Posted on Categories employment contract, Social Insurance

Changes to social security regulations may reduce abuse of sick leave by employees

The beginning of 2022 will bring significant social security changes for both insured (employees) and payers (employers). These changes relate to the amendment of social security regulations, including the Act on cash benefits from social insurance in case of sickness and maternity (the Act of 24 June 2021 amending the Act on the social insurance system and some other acts), some of the provisions of which have already been in force since 18 September 2021

Change in calculating benefit periods

A particularly significant change concerns the method for calculating benefit periods and the right to sickness benefit. As of 1 January 2022, a single benefit period will cover all periods of incapacity to work if the interval between them is no longer than 60 days. It is important that it will not matter whether a subsequent incapacity to work is caused by the same illness or one different to the previous case. This change will certainly shorten the period during which sick pay is collected, in some cases and indeed significantly. The change is beneficial for employers. It might significantly reduce sickness absences among employees

Current rules for calculating benefit periods

The general rule, which will not change, is that sickness benefit is due for the entire period of incapacity to work due to, inter alia, illness, but no longer than for 182 days, and if the incapacity to work is due to tuberculosis or occurs during pregnancy, no longer than for 270 days.

Currently, periods of previous incapacity to work due to the same disease are included in one benefit period, if the interval between termination of the previous incapacity to work and occurrence of a new incapacity to work does not exceed 60 days. This means that the following are treated as one benefit period:

  • period of uninterrupted incapacity to work (maximum 182 or 270 days), regardless of the type of illness;
  • period of intermittent incapacity to work due to the same disease, where there has been an interval of less than 60 days.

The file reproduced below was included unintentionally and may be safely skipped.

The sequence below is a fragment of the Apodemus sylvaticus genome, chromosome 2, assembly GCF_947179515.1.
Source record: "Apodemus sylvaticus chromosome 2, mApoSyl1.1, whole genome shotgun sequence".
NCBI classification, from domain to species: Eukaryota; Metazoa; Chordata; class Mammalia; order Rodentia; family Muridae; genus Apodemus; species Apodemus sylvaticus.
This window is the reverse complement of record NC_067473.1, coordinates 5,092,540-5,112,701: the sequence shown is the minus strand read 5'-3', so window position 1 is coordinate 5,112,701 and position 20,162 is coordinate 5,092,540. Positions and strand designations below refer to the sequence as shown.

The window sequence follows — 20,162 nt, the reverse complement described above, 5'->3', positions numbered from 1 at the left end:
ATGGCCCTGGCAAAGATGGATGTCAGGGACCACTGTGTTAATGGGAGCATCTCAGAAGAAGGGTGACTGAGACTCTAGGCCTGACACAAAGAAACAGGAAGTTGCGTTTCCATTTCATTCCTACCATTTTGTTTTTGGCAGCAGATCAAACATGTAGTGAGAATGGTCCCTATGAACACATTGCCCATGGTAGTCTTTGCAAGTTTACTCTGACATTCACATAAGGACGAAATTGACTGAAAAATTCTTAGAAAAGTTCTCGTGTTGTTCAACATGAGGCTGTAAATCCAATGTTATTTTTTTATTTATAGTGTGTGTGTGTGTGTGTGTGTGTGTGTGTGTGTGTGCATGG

On the other hand, if a subsequent incapacity to work was caused by a different illness than the previous one, one day’s break between incapacities was sufficient for a new benefit period to open. This opportunity was quite often used by employees to extend their incapacity to work. An amendment to the legislation will change this rule.

New method for calculating benefit periods from 1 January 2022

From 1 January 2022, it will no longer matter whether a subsequent incapacity is caused by the same or a different illness. To determine the benefit period, it will only be important that the break between the incapacities is no longer than 60 days. Therefore, if an employee falls ill after the break with a different illness than previously (within 60 days from the end of the previous incapacity), the period of incapacity after the break will be included in the same benefit period (it will not lead to the opening of a new benefit period, as now). The consequence of these changes will be to shorten the period in which insured persons receive sickness benefit.

The legislator has provided for exceptions to the above rule for pregnant women. The benefit period of the future mother will not include periods of incapacity to work which ensued before a break of no more than 60 days, if incapacity to work occurred during pregnancy after the break. In this case, a new benefit period will be opened, which may amount to a maximum of 270 days.

Reduction of the right to sickness benefit after termination of employment

As of the new year, the period for collecting sickness benefit after employment termination (after the termination of insurance) will also change. Currently, the benefit period of 182 days applies both during and after the termination of insurance.  After the change, the period for drawing sickness benefit after termination of employment will be reduced to a maximum of 91 days. This means that if, for example, the employment termination notice period expires on 31 October and the employee falls ill on 3 November, he will be entitled to sickness benefit for a maximum of 91 days (instead of 182 days as at present). The above rule will not apply to incapacity resulting from:

  1. undergoing necessary medical examinations of cell, tissue and organ donor candidates and talking cells, tissue and organs,
  2. incidence of tuberculosis, and
  3. pregnancy.   

The 91-day benefit period, irrespective of the type of sickness, will not include incapacity to work whilst insured. This means that if an employee was ill before the termination of his employment contract and used up 182 days during his employment, and falls ill again after his employment terminates, he will still be entitled to the benefit for another 91 days after his employment ceases.     

Changes also important for employers

According to the justification to the draft amending act, the proposed changes are aimed, among other things, at limiting abuses related to the use of sick leave, and thus the unjustified drawing of benefits (they are supposed to reduce the amount of benefits paid out by the Social Insurance Institution). The problem of excessive employee sick leave also affects a large proportion of employers. From the employer’s point of view, the new solutions, and in particular the change in the method for calculating the benefit period, are therefore of significant importance. The change will shorten the period over which an employee receives sick pay. It appears that this should, therefore, curb the numerous pathologies connected with the abuse of sick leave by employees.  

Katarzyna Wilczyk